Of course there’s nothing wrong with conservative or liberal websites and the like. The problem is when society becomes ghettoized into various factions who never talk to each other but nevertheless, hate each other’s guts.

Check out the graph that was developed from a recent study, which depicts Twitter “messages containing moral and emotional language, and their retweet activity, across all political topics (gun control, same-sex marriage, climate change).” There is one giant red blob and one giant blue blob. In between are a few small lines. Those lines probably represent the occasional critique of the other side that each blob gets its idea of what the other evil blob is up to.

For anyone living in such an echo chamber, the only thing to become is more radical.

I don’t have some magic formula to fix this, but I will say that one of the best ways to smooth things over is to have things that liberals and conservatives can talk to each other about that don’t involve politics.

I remind you that one of those Pew polls found that Americans had very highly negative views of the opposing party’s members, not just that party. I don’t see us finding much common ground until we can at least stop hating each other.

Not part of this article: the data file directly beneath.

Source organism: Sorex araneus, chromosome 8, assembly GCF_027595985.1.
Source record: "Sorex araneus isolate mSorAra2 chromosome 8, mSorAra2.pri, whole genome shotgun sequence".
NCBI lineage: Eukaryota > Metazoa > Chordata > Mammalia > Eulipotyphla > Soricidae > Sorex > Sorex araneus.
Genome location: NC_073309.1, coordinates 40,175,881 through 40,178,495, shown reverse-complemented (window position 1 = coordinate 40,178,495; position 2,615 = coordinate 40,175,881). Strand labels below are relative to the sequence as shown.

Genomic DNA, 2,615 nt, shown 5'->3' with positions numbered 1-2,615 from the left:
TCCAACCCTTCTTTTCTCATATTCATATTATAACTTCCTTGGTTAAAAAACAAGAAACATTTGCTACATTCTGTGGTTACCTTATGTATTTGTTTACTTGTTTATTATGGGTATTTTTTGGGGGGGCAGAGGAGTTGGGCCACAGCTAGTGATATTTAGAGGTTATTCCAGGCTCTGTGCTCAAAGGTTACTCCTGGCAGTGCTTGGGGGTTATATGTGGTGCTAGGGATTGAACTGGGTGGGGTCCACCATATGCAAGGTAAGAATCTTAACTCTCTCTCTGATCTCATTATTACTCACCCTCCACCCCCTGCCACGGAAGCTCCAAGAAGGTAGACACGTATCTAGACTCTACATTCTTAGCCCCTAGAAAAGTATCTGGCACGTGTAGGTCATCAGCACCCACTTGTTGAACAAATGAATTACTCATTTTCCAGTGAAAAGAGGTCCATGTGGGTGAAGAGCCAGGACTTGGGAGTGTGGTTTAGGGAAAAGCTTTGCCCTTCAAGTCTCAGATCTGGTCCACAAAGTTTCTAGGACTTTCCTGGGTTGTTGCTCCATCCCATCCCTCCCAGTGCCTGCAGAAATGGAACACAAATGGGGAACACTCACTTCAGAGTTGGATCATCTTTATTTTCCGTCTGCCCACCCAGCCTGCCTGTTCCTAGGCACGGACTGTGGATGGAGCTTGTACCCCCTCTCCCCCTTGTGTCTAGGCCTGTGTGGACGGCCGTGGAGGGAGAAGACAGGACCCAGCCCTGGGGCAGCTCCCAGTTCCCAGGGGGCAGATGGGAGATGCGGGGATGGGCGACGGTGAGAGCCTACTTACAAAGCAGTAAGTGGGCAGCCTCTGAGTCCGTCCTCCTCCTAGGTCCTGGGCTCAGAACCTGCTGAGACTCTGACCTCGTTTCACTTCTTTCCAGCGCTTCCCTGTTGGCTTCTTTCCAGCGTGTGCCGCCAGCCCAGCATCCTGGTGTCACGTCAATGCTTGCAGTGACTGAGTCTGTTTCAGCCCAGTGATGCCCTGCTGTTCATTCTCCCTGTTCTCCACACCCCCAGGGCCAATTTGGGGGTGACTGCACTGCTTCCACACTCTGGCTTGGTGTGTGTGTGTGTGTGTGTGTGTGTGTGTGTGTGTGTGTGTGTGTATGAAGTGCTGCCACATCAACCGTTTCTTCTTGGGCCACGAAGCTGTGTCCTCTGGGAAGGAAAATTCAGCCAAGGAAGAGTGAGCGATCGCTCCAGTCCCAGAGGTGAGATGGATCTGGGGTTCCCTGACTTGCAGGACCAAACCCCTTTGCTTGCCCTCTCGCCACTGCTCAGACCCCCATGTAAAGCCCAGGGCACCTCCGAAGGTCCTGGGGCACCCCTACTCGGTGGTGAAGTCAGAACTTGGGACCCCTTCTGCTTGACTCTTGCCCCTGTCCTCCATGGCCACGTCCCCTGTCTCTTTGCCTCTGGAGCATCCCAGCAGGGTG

It reminds me of a scene from City Slickers. Two of the men are having a high-spirited debate about some trivial baseball related issue. One of the lady’s then interrupts with “Ugh, baseball.”

“You’ve got something against baseball?” One of the men responds.

“No, I like baseball,” she answers. “I just never understood how you guys could spend so much time discussing it. I mean, I’ve been to games, but I don’t memorize who played third base for Pittsburgh in 1960.”

Then the character Phil responds with what might be the most poignant point in what was otherwise just a fun comedy,

“You’re right I suppose, I mean, I guess it is childish. But when I was about 18 and my dad and I couldn’t communicate about anything at all, we could still talk about baseball. Now that — that was real.”

Sports should be something where people of wildly different political persuasions can come together and root for or against the same team. It should be a topic of banal conversation that can allow conservatives and liberals to recognize each other’s common humanity. Then, once the conversation switches to politics, they can at least argue with each other knowing that the other person, no matter how wrong, is at least coming from a well-intentioned place. Sports should be a political lubricant.

Sports — and many other things such as, I don’t know… late night variety shows — must remain, or more accurately become apolitical in order to create areas of mutual interests amongst various political factions. They must be neutral to bring people together who otherwise would want nothing to do with each other. For political reasons, sports should remain apolitical.

The NFL and sports networks can accuse Trump of being divisive as much as they want. But when you allow politics to be injected into something that should remain apolitical, you are the one who is being divisive.

And not surprisingly, these institutions are being punished for their leftwing drift. The NFL and ESPN continue to hemorrhage viewers. Let’s hope they either see the error of their ways and return to being apolitical, or that their freefall continues.